Skip to main content

Johnson City

Johnson City:1 Village (1990 pop. 16,890), Broome co., S N.Y., in a tricity area including Endicott and Binghamton; inc. 1892. It has been noted for its Endicott-Johnson shoes. Originally called Lestershire, the area remained rural until a shoe company built a factory there in 1890. The name was changed in 1916. The chief manufactures are computer, electrical, and photographic equipment.

2 City (1990 pop. 49,381), Washington co., NE Tenn., in a mountainous region; settled before 1800, inc. 1869. In a rich hardwood, mineral (zinc and iron deposits), and agricultural (strawberries, tobacco, and corn) area, its diverse manufactures include metal and wood products, textiles, and furniture. East Tennessee State Univ. is in the city, as is the oldest church in the state (built 1782). Nearby is Rocky Mount historic shrine, a log cabin (built 1770) that served (1790–92) as the first capitol of the territory south of the Ohio River. Four Tennessee Valley Authority lakes in the area offer recreation.

3 Town (1990 pop. 932), seat of Blanco co., central Tex. It is the site of the "LBJ Ranch," known as the Texas White House when Lyndon B. Johnson was president. The Lyndon B. Johnson National Historical Park (see National Parks and Monuments, table) includes Johnson's boyhood home in the town. His birthplace and the family cemetery where he is buried are nearby the ranch.

Cite this article
Pick a style below, and copy the text for your bibliography.

  • MLA
  • Chicago
  • APA

"Johnson City." The Columbia Encyclopedia, 6th ed.. . Encyclopedia.com. 18 Dec. 2017 <http://www.encyclopedia.com>.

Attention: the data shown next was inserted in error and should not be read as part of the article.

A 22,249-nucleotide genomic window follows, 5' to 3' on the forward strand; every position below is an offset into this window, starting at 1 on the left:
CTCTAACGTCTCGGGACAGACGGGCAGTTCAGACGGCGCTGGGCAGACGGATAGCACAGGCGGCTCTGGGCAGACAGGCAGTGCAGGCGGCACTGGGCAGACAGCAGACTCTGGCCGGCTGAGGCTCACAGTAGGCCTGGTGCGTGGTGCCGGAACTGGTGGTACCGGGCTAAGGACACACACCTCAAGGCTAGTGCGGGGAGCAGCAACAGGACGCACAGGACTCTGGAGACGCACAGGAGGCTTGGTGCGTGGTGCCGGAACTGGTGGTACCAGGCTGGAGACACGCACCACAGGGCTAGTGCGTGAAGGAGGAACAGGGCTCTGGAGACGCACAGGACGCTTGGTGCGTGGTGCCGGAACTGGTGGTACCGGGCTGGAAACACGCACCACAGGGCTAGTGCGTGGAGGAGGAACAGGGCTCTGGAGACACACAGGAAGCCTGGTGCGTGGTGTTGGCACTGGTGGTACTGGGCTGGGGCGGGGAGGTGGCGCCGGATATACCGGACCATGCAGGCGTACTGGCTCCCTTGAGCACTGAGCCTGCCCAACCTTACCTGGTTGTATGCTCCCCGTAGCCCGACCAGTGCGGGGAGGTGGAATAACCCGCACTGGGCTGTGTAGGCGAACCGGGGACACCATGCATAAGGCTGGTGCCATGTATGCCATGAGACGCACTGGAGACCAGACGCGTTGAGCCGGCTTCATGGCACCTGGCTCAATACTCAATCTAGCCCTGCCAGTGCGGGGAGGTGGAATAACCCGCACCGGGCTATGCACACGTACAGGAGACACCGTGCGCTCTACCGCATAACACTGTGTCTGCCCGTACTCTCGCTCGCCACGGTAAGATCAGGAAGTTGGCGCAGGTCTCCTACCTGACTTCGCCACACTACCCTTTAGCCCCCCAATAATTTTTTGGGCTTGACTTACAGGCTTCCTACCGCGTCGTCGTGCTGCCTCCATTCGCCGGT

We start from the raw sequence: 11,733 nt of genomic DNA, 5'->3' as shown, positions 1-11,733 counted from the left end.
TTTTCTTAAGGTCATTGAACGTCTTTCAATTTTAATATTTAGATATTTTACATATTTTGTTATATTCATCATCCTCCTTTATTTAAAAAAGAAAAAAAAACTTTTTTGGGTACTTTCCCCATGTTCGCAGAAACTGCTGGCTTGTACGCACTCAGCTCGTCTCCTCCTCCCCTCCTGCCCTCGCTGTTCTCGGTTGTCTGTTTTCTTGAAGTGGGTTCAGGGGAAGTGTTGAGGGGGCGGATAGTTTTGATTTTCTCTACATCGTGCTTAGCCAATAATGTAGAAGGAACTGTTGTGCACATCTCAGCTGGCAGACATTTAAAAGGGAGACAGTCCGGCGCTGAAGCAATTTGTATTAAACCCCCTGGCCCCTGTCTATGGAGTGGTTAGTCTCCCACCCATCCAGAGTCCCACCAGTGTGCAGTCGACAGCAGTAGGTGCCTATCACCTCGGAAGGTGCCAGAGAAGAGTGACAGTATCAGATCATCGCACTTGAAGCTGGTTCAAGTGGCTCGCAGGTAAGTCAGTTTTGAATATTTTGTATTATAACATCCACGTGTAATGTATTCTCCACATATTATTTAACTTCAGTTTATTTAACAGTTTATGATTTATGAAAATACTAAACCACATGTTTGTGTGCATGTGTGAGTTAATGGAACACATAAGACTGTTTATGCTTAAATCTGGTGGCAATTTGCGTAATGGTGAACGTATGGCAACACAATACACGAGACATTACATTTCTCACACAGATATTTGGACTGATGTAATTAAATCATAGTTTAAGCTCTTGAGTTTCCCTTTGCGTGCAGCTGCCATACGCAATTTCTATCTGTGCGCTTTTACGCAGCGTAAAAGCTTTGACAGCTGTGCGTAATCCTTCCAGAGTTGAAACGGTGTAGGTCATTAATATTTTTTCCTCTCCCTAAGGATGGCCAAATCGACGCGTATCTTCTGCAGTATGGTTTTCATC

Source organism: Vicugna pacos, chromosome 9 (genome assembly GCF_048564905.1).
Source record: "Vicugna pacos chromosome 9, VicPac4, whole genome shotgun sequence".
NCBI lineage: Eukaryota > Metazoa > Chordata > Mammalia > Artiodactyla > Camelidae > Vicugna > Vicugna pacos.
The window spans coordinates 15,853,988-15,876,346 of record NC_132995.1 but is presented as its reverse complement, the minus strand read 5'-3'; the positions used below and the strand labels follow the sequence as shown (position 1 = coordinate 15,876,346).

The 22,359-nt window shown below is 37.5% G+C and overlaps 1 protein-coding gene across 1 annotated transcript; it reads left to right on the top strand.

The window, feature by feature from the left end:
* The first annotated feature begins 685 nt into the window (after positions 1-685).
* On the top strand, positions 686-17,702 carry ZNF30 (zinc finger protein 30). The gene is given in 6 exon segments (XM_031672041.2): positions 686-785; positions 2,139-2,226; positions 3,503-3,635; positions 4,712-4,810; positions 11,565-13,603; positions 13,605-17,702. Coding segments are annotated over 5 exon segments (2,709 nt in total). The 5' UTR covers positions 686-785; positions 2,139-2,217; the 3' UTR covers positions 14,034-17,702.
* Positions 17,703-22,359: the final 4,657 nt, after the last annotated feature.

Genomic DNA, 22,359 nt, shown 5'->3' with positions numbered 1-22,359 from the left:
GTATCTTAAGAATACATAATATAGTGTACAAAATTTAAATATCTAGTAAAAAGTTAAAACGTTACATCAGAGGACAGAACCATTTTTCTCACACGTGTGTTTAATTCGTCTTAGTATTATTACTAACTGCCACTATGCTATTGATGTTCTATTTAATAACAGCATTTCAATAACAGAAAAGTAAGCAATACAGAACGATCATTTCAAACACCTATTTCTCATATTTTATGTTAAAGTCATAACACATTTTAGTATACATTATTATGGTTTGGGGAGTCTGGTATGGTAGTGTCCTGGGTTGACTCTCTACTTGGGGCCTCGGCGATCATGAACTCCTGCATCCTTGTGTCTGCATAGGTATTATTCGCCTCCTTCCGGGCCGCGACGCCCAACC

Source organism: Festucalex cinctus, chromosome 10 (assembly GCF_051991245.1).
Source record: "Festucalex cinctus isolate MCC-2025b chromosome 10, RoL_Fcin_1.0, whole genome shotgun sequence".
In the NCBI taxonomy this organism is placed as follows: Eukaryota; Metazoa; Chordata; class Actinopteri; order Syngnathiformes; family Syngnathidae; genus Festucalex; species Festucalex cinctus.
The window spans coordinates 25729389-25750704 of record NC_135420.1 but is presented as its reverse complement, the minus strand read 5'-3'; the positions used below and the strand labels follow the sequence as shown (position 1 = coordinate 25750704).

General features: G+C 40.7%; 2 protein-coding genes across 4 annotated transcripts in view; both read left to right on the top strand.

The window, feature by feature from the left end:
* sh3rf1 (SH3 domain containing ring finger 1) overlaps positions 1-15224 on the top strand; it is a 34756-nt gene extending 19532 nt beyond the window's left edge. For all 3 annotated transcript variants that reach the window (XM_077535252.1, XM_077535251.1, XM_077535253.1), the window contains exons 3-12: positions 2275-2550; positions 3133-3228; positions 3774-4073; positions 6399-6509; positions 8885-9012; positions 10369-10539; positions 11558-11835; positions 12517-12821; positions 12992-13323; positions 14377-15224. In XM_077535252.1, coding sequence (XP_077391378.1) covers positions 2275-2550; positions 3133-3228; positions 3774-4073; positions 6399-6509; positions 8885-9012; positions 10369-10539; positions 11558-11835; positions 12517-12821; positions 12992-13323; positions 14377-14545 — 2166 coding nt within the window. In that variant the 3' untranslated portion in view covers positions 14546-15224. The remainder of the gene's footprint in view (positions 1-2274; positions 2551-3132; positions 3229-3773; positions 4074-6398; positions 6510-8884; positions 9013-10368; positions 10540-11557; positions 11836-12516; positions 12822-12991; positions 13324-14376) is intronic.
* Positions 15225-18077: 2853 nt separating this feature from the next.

"Johnson City." The Columbia Encyclopedia, 6th ed.. . Encyclopedia.com. (December 18, 2017). http://www.encyclopedia.com/reference/encyclopedias-almanacs-transcripts-and-maps/johnson-city

"Johnson City." The Columbia Encyclopedia, 6th ed.. . Retrieved December 18, 2017 from Encyclopedia.com: http://www.encyclopedia.com/reference/encyclopedias-almanacs-transcripts-and-maps/johnson-city

Learn more about citation styles

Citation styles

Encyclopedia.com gives you the ability to cite reference entries and articles according to common styles from the Modern Language Association (MLA), The Chicago Manual of Style, and the American Psychological Association (APA).

Within the “Cite this article” tool, pick a style to see how all available information looks when formatted according to that style. Then, copy and paste the text into your bibliography or works cited list.

Because each style has its own formatting nuances that evolve over time and not all information is available for every reference entry or article, Encyclopedia.com cannot guarantee each citation it generates. Therefore, it’s best to use Encyclopedia.com citations as a starting point before checking the style against your school or publication’s requirements and the most-recent information available at these sites:

Modern Language Association

http://www.mla.org/style

The Chicago Manual of Style

http://www.chicagomanualofstyle.org/tools_citationguide.html

American Psychological Association

http://apastyle.apa.org/

Notes:
  • Most online reference entries and articles do not have page numbers. Therefore, that information is unavailable for most Encyclopedia.com content. However, the date of retrieval is often important. Refer to each style’s convention regarding the best way to format page numbers and retrieval dates.
  • In addition to the MLA, Chicago, and APA styles, your school, university, publication, or institution may have its own requirements for citations. Therefore, be sure to refer to those guidelines when editing your bibliography or works cited list.